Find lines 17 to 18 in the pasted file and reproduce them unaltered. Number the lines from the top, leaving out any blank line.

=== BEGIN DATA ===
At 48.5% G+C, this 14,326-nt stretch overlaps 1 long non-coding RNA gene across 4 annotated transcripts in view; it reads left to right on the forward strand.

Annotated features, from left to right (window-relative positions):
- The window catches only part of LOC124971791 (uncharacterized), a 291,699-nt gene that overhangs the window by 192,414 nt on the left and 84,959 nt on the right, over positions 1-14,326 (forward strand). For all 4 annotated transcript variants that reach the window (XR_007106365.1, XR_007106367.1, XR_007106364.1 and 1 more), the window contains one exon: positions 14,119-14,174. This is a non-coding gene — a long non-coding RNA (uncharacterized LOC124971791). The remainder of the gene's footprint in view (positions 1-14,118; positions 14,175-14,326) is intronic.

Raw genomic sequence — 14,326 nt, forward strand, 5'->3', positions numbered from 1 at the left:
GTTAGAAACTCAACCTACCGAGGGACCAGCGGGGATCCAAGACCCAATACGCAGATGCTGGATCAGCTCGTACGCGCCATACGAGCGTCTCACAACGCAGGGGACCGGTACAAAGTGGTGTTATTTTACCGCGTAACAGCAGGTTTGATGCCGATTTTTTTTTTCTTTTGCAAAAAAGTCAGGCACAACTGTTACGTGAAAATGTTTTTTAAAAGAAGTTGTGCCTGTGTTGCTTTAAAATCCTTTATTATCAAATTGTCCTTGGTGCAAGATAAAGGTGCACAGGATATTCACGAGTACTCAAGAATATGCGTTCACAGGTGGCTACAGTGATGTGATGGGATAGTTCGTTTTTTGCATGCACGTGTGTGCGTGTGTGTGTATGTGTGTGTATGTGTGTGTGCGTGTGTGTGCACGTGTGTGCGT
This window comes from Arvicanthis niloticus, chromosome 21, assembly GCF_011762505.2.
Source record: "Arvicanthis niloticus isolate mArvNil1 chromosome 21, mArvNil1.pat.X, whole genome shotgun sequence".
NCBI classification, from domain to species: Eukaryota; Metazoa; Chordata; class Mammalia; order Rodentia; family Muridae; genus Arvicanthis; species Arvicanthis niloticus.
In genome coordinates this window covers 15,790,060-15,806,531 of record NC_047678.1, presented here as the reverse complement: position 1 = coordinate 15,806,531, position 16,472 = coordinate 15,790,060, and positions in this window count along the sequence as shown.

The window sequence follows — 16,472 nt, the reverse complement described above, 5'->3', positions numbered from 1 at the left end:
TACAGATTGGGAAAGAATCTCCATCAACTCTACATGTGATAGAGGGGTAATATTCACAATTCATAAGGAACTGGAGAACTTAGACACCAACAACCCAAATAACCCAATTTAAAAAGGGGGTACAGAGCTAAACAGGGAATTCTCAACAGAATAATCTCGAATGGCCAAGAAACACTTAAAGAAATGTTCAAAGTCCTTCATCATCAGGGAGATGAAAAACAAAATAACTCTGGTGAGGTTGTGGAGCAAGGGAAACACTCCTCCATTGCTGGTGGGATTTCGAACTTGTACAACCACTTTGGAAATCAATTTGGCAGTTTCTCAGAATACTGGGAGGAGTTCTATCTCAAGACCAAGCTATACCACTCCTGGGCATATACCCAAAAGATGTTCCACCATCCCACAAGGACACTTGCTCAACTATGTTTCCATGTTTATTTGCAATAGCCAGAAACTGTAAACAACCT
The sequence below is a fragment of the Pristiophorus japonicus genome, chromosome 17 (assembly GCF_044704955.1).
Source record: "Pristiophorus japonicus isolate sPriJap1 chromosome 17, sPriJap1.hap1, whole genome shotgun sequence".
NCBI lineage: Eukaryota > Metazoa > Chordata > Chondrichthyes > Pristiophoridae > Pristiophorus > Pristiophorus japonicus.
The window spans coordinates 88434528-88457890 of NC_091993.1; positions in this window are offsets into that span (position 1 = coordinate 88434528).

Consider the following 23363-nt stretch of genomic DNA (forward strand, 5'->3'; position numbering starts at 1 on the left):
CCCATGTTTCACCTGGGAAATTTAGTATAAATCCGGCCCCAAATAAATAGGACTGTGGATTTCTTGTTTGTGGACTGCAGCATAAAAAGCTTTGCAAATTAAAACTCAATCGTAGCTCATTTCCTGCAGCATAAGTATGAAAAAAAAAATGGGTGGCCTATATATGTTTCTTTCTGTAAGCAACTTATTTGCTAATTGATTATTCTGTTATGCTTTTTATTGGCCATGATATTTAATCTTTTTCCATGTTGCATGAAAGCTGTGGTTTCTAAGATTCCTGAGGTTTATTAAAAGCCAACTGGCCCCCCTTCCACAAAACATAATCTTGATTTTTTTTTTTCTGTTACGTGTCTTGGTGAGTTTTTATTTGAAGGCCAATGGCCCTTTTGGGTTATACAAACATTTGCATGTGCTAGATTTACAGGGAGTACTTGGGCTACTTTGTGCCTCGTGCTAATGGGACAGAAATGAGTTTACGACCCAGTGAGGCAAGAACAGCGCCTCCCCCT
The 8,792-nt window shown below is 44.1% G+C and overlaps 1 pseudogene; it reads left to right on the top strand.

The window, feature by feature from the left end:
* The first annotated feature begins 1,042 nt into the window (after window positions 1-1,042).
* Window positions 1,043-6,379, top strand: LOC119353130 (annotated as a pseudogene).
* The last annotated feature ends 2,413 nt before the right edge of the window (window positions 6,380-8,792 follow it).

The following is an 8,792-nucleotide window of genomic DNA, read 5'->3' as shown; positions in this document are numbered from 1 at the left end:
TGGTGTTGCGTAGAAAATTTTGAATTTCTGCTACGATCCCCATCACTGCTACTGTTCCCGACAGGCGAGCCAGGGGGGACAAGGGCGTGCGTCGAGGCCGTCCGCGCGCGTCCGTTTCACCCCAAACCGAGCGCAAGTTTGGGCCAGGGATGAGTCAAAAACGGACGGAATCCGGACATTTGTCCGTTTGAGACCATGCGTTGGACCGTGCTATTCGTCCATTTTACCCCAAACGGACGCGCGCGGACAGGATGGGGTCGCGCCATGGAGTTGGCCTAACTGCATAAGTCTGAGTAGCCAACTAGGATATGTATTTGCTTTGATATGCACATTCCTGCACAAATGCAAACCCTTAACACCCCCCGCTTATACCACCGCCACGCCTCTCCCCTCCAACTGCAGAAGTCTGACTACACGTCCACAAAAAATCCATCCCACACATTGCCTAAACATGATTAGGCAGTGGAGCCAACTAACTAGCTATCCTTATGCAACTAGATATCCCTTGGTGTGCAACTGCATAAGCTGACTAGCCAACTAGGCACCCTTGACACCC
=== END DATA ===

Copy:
CCCATGTTTCACCTGGGAAATTTAGTATAAATCCGGCCCCAAATAAATAGGACTGTGGATTTCTTGTTTGTGGACTGCAGCATAAAAAGCTTTGCAAATTAAAACTCAATCGTAGCTCATTTCCTGCAGCATAAGTATGAAAAAAAAAATGGGTGGCCTATATATGTTTCTTTCTGTAAGCAACTTATTTGCTAATTGATTATTCTGTTATGCTTTTTATTGGCCATGATATTTAATCTTTTTCCATGTTGCATGAAAGCTGTGGTTTCTAAGATTCCTGAGGTTTATTAAAAGCCAACTGGCCCCCCTTCCACAAAACATAATCTTGATTTTTTTTTTTCTGTTACGTGTCTTGGTGAGTTTTTATTTGAAGGCCAATGGCCCTTTTGGGTTATACAAACATTTGCATGTGCTAGATTTACAGGGAGTACTTGGGCTACTTTGTGCCTCGTGCTAATGGGACAGAAATGAGTTTACGACCCAGTGAGGCAAGAACAGCGCCTCCCCCT
The 8,792-nt window shown below is 44.1% G+C and overlaps 1 pseudogene; it reads left to right on the top strand.